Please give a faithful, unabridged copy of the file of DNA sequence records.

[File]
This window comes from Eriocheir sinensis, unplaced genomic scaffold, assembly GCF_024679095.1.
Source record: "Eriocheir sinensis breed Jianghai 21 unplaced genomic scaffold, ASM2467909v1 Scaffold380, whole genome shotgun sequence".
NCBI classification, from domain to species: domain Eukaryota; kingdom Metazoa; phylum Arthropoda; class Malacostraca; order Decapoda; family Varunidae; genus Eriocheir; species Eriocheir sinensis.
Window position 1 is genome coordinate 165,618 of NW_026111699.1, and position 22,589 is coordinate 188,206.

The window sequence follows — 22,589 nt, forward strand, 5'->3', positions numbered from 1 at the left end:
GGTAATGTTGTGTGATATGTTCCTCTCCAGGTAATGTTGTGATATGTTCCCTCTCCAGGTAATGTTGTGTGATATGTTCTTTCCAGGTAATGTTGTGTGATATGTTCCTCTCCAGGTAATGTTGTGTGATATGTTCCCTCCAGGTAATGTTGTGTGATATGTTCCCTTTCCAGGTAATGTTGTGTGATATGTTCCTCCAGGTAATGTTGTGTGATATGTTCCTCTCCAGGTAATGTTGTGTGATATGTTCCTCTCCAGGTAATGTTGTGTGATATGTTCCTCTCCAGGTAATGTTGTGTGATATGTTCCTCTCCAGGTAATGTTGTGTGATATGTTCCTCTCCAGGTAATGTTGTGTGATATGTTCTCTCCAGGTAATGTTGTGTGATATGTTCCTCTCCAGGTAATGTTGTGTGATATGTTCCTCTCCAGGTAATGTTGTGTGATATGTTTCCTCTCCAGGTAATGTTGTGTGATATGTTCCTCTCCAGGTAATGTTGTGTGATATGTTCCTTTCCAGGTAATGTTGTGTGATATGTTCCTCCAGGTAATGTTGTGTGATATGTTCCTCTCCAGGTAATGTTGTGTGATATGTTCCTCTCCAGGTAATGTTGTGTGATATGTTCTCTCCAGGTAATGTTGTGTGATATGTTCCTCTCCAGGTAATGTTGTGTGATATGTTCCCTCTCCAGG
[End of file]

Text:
This window comes from Eriocheir sinensis, unplaced genomic scaffold, assembly GCF_024679095.1.
Source record: "Eriocheir sinensis breed Jianghai 21 unplaced genomic scaffold, ASM2467909v1 Scaffold380, whole genome shotgun sequence".
NCBI classification, from domain to species: domain Eukaryota; kingdom Metazoa; phylum Arthropoda; class Malacostraca; order Decapoda; family Varunidae; genus Eriocheir; species Eriocheir sinensis.
Window position 1 is genome coordinate 165,618 of NW_026111699.1, and position 22,589 is coordinate 188,206.

The window sequence follows — 22,589 nt, forward strand, 5'->3', positions numbered from 1 at the left end:
GGTAATGTTGTGTGATATGTTCCTCTCCAGGTAATGTTGTGATATGTTCCCTCTCCAGGTAATGTTGTGTGATATGTTCTTTCCAGGTAATGTTGTGTGATATGTTCCTCTCCAGGTAATGTTGTGTGATATGTTCCCTCCAGGTAATGTTGTGTGATATGTTCCCTTTCCAGGTAATGTTGTGTGATATGTTCCTCCAGGTAATGTTGTGTGATATGTTCCTCTCCAGGTAATGTTGTGTGATATGTTCCTCTCCAGGTAATGTTGTGTGATATGTTCCTCTCCAGGTAATGTTGTGTGATATGTTCCTCTCCAGGTAATGTTGTGTGATATGTTCCTCTCCAGGTAATGTTGTGTGATATGTTCTCTCCAGGTAATGTTGTGTGATATGTTCCTCTCCAGGTAATGTTGTGTGATATGTTCCTCTCCAGGTAATGTTGTGTGATATGTTTCCTCTCCAGGTAATGTTGTGTGATATGTTCCTCTCCAGGTAATGTTGTGTGATATGTTCCTTTCCAGGTAATGTTGTGTGATATGTTCCTCCAGGTAATGTTGTGTGATATGTTCCTCTCCAGGTAATGTTGTGTGATATGTTCCTCTCCAGGTAATGTTGTGTGATATGTTCTCTCCAGGTAATGTTGTGTGATATGTTCCTCTCCAGGTAATGTTGTGTGATATGTTCCCTCTCCAGG